CEREBRAL PALSY

CEREBRAL PALSY

Cerebral palsy is a congenital disorder of movement, muscle tone or posture, due to abnormal brain development often before birth. Cerebral palsy also affects hearing, sensation and vision. However, it is the most common motor disabilities in childhood.

 Causes of Cerebral Palsy

The causes of cerebral palsy are typically idiopatic (unknown). Unusual brain development or injury to the developing brain can result to cerebral palsy. Due to the damage in the development of the brain the part of the brain controlling body movement, coordination, and posture is affected. This brain damage usually occurs before and during birth. Although there are congenital and acquired cause

Congenital Causes of Cerebral Palsy

  1. Asphyxia neonatorum: This is a lack of oxygen to the brain during labor and delivery and can cause brain damage that leads to cerebral palsy.
  2. Gene mutations: Genetic mutations can lead to abnormal brain development.
  3. Infections during pregnancy: When infection that travels from a mother to a fetus can cause brain damage and cerebral palsy. Examples of infections that are linked with cerebral palsy include chickenpox, German measles (rubella), and bacterial infections.
  4. Bleeding in the brain: intracranial bleeding can lead to brain damage and cerebral palsy.
  5. Abnormal brain development: Infections, fevers, and trauma can cause abnormal brain growth that leads to cerebral palsy.

Acquired Causes of Cerebral Palsy

It is known as acquired cerebral palsy when it develops more than 28 days after birth

  • Head trauma: A chronic head injury can lead to permanent brain damage. Common causes of head trauma include car collisions, falls, and assault.
  • Infections: Occurrence of meningitis, encephalitis, and other infections can lead to permanent brain damage.
  • Jaundice: Prolonged jaundice can lead to a type of brain damage called kernicterus. Which lead to cerebral palsy, vision problems, and hearing loss.

Risk Factors of Cerebral Palsy

The risk factor of cerebral palsy includes:

  • Premature birth
  • Low birth weight
  • Low Apgar score
  • Breech birth
  • Rhesus incompatibility
  • Substance abuse or certain medication
  • being a twin or triple

 

 

Types of Cerebral Palsy

There are four mainly types of cerebral palsy according to the areas affected

  • Spasticity
  • Dyskinesia
  • Ataxia
  • Hypotonia

Also there is combination of two types of cerebral palsy which is refers to as mixed cerebral palsy

Spastic Cerebral Palsy

Spastic cerebral palsy is the most common type of cerebral palsy, affecting higher number of people with the condition. It causes stiff muscles and exaggerated reflexes leading to difficulty in walking. It is characterized by unintentionally crossing their knees or making scissor-like movements with their legs, muscles weakness and paralysis.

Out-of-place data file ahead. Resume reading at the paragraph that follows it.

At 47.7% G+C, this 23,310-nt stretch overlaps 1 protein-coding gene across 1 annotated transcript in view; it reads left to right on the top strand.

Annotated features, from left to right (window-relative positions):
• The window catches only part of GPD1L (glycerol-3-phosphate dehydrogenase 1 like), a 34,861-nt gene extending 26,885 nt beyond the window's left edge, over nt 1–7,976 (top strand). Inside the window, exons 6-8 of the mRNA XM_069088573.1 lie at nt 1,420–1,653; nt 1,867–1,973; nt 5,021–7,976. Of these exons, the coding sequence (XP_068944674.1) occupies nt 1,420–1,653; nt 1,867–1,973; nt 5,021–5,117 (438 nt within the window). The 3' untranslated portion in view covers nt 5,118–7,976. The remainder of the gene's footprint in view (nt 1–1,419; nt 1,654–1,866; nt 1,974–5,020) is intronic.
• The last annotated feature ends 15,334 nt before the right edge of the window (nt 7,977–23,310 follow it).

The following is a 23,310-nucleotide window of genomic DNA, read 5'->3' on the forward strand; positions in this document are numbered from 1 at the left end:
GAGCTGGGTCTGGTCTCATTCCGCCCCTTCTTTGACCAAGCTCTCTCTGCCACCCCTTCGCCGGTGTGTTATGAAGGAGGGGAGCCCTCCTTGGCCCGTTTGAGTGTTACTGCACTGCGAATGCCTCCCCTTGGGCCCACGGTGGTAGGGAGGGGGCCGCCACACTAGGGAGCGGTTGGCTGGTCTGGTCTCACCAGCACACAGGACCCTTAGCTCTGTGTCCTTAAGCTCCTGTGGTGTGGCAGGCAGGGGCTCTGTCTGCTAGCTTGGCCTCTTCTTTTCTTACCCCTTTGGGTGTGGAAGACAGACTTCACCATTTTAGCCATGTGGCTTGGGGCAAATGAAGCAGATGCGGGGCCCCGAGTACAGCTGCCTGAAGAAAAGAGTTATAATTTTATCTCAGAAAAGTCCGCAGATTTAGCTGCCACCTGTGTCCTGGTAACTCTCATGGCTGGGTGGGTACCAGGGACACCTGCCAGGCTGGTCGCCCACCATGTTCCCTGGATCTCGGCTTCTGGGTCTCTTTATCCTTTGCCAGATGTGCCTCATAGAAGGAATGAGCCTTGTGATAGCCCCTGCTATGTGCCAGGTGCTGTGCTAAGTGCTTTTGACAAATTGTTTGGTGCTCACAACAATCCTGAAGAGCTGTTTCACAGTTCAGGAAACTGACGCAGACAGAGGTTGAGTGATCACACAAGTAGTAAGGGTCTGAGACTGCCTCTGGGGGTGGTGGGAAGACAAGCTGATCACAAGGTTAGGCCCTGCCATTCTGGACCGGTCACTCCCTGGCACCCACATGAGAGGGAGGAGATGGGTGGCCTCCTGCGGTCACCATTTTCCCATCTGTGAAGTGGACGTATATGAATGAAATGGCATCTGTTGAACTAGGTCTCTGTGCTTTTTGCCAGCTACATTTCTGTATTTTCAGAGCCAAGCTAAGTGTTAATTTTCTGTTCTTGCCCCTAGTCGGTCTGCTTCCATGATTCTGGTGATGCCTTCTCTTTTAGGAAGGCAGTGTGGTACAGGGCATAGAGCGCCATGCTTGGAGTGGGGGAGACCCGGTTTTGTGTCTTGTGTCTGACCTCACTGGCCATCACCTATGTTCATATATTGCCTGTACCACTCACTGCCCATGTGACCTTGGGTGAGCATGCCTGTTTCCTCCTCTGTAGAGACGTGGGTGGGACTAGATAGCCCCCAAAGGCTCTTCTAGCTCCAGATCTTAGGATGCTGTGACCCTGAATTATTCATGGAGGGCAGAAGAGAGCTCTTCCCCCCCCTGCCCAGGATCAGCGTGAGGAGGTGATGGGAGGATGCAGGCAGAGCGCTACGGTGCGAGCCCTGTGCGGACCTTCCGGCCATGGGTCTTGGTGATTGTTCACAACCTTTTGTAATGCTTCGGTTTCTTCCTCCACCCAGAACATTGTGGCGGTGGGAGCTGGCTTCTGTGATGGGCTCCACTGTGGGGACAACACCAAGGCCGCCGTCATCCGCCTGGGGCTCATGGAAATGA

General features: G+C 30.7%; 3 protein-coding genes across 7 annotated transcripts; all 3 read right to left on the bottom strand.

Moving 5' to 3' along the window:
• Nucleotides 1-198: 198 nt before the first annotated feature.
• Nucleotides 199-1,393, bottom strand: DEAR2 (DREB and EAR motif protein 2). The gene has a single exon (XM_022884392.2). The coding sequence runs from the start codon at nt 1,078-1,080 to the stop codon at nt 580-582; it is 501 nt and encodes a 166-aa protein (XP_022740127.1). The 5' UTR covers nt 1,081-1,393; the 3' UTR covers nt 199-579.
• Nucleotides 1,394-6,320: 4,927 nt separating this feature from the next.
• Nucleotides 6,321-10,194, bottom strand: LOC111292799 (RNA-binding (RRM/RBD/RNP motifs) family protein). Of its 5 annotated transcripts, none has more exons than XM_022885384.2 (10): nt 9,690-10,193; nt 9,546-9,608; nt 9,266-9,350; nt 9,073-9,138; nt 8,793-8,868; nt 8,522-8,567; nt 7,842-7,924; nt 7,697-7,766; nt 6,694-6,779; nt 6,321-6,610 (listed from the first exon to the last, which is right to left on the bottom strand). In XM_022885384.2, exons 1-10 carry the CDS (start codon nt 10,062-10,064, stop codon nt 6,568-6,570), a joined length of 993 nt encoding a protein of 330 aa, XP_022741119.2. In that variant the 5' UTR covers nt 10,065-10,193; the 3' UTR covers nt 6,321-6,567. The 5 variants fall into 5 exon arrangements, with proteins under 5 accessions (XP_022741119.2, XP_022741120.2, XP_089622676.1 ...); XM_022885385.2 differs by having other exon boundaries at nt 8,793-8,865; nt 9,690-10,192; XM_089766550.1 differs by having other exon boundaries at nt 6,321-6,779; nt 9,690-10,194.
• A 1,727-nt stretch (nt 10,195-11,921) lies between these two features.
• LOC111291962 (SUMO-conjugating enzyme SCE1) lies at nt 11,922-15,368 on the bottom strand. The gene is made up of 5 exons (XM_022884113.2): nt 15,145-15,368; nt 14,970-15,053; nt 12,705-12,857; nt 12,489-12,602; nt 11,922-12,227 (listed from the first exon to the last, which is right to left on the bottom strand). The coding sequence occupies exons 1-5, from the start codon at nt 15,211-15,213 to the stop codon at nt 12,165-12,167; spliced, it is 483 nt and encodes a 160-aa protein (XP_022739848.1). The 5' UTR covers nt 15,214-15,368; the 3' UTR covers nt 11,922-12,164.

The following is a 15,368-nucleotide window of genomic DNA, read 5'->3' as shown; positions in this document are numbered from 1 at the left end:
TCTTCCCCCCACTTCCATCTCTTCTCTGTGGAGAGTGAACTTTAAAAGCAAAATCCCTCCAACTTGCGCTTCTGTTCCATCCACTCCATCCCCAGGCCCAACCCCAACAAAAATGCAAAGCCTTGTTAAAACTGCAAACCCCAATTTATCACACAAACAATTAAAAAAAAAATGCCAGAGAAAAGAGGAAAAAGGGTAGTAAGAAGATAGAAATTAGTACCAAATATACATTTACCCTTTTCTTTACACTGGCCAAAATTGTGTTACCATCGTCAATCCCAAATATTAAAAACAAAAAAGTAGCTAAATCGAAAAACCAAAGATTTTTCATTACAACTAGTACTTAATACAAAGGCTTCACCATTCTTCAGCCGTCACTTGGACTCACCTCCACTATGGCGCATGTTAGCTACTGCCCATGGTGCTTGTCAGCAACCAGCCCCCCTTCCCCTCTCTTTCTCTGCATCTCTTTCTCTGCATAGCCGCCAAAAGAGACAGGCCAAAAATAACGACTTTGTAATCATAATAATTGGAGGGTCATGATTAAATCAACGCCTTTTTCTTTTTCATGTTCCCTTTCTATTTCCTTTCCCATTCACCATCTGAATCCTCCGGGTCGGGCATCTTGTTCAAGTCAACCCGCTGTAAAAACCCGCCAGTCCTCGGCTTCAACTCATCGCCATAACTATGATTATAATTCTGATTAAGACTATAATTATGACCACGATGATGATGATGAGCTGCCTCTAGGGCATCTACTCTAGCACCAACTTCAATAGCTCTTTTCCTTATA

Dyskinetic Cerebral Palsy

This condition causes unconscious, unusual movements in the arms, legs, and hands, inability to control their body movements. Which may also affects the face and tongue, characterized by slow or jerky movement leading to difficulty in sitting, walking, swallowing, and talking.

Ataxic Cerebral Palsy

This is the least common type of cerebral palsy. It is characterized by voluntary muscle movements that often appear disorganized, clumsy, or jerky. However, there is problem with balance, coordination, difficulty in walking and performing fine motor functions, such as holding objects and writing.

Hypotonic Cerebral Palsy

Hypotonic cerebral palsy lead to diminished muscle tone and overly relaxed muscles. The arms and legs move very easily and appear slacked. Difficulty in breathing and inability to control their head are most common in this type of cerebral palsy. As they grow, they struggle to sit up due to weakened muscles and poor reflexes, difficulty speaking, walking abnormalities may occur.

Mixed Cerebral Palsy

The combination of the different types of cerebral palsy is refers to as mixed cerebral palsy, people experience symptoms of both spastic and dyskinetic cerebral palsy.

 

 

Classification of Cerebral Palsy

Cerebral palsy is classified according to the Gross Motor Function Classification System (GMFCS for determining the physical capabilities of people with cerebral palsy. The system focuses on:

  • The ability to sit
  • The capability for movement and mobility
  • Charting independence
  • The use of adaptive technology

There are five levels of the GMFCS which includes:

  • Level 1: This is characterized by being able to walk without limitations.